With Over 300 Cases Tried to Verdict

3 lessons we have learned from representing insurers

On Behalf of | Oct 16, 2020 | Premises Liability

Big businesses are part of nearly every personal injury dispute. On one side, you as an injured person are trying to get the resources you need to put your life back together. On the other side, the insurance defense attorneys are negotiating to protect the other policyholders who may also need to claim benefits in the future.

It is a complicated situation. However, we work with insurance companies frequently — we understand their motivations and inner operations. This puts us in a favorable position when representing injured people. Here are some of the lessons we have learned.

1. Insurers are reasonable

Insurers work under strict regulations. They have very specific contracts. If you show that you deserve payment, they should typically see reason.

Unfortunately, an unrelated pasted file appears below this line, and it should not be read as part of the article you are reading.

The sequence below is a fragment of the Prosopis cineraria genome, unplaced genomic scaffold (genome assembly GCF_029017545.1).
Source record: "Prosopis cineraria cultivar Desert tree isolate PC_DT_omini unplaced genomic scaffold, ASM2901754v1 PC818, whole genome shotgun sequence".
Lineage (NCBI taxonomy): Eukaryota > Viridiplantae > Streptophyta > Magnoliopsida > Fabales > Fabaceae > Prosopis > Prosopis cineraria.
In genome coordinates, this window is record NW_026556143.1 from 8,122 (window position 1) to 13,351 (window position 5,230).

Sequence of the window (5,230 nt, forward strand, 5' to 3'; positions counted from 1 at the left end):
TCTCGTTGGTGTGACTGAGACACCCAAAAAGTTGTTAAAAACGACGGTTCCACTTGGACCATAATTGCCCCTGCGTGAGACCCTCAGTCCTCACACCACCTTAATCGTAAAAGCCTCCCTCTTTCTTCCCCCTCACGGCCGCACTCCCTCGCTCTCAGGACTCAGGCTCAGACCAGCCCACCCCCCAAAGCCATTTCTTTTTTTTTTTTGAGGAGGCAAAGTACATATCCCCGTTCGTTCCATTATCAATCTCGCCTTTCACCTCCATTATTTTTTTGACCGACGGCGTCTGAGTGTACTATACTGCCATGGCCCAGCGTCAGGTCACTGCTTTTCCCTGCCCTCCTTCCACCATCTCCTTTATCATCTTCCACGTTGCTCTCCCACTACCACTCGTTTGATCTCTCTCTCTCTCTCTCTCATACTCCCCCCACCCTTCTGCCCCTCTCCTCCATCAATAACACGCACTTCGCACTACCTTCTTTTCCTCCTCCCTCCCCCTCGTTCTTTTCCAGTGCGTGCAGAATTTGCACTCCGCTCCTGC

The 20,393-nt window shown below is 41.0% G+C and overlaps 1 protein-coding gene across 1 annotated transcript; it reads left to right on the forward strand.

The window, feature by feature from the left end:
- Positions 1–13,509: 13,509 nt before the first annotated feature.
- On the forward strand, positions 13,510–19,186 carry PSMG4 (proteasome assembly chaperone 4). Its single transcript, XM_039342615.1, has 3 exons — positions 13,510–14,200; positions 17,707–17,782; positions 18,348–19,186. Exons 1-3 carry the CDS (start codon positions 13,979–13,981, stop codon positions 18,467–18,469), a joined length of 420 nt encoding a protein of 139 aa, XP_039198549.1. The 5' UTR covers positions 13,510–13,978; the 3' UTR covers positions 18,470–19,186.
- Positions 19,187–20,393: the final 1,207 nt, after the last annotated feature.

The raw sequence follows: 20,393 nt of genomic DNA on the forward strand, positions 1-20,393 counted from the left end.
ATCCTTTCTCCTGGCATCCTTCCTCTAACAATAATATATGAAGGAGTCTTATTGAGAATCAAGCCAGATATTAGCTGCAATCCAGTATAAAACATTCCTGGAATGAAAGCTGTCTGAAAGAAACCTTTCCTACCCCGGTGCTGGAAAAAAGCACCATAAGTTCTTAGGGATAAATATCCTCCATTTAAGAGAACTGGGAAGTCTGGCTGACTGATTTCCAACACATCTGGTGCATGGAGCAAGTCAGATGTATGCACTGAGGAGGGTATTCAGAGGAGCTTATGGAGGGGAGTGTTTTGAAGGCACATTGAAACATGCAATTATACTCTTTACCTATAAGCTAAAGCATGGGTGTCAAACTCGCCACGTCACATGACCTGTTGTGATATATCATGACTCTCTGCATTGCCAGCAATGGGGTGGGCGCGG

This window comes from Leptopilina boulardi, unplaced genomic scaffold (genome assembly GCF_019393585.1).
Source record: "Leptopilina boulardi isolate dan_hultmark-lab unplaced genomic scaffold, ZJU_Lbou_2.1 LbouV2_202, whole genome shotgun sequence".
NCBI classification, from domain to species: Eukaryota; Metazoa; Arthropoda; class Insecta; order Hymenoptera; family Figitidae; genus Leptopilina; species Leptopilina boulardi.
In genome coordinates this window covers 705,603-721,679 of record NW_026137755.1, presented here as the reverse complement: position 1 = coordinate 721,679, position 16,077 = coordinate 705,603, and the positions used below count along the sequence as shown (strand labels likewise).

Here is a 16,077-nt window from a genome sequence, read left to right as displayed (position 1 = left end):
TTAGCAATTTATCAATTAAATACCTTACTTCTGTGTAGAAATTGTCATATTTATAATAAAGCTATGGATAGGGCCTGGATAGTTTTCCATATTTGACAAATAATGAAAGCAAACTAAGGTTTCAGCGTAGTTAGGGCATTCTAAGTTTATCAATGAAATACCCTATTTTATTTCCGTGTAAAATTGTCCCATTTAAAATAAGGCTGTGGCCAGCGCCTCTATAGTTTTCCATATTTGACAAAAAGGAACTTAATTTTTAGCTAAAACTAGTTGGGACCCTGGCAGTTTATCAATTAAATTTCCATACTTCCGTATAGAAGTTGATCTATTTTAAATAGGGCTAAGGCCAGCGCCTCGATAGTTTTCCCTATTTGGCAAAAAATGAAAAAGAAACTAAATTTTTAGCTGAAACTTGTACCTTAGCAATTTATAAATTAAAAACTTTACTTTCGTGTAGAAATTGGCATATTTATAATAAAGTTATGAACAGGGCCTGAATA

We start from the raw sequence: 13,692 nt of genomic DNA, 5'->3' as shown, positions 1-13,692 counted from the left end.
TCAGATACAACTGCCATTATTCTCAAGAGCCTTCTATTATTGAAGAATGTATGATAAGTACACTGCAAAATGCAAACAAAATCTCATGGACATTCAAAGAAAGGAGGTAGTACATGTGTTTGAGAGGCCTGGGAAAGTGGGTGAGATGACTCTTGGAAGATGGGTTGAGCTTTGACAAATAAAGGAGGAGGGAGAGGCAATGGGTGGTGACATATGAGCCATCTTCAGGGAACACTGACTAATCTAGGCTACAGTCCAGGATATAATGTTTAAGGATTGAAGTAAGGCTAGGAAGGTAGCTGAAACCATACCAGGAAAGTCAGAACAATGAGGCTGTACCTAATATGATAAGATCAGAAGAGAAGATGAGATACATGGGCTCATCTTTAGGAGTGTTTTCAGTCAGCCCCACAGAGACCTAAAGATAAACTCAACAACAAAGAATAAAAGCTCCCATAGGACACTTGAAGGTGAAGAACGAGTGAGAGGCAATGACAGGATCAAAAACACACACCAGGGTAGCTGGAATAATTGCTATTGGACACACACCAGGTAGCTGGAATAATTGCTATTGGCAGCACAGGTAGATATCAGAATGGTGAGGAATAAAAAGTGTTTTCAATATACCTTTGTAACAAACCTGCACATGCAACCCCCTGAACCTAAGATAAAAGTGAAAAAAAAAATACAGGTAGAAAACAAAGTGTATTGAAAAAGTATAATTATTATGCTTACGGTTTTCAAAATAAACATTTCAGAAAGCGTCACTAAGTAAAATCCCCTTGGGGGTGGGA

2. Negotiations do not always work

Sometimes, if your injury results in very serious damages, insurance companies might not agree to pay the full amount you deserve during negotiations. This is not necessarily because they do not want you to recover. It is more likely that their internal policies require the higher level of accountability and transparency that a trial typically provides.

3. First offers are often estimates

Insurance adjusters, the people who value claims for the company, typically form an initial settlement offer on short notice with very little specific information. As a result, the first amount tends to come from statistics. You would probably benefit more from an estimate that came from data specific to your injury.

When you begin a personal injury case, it is important to understand who the parties are. This is even more true for claims involving powerful companies, such as those arising from slip and fall injuries in stores.

One of the ways we consistently get our clients what they deserve is by understanding how insurance companies operate. These huge organizations do not necessarily operate by the same rules as individuals — but they do have rules and patterns they tend to follow.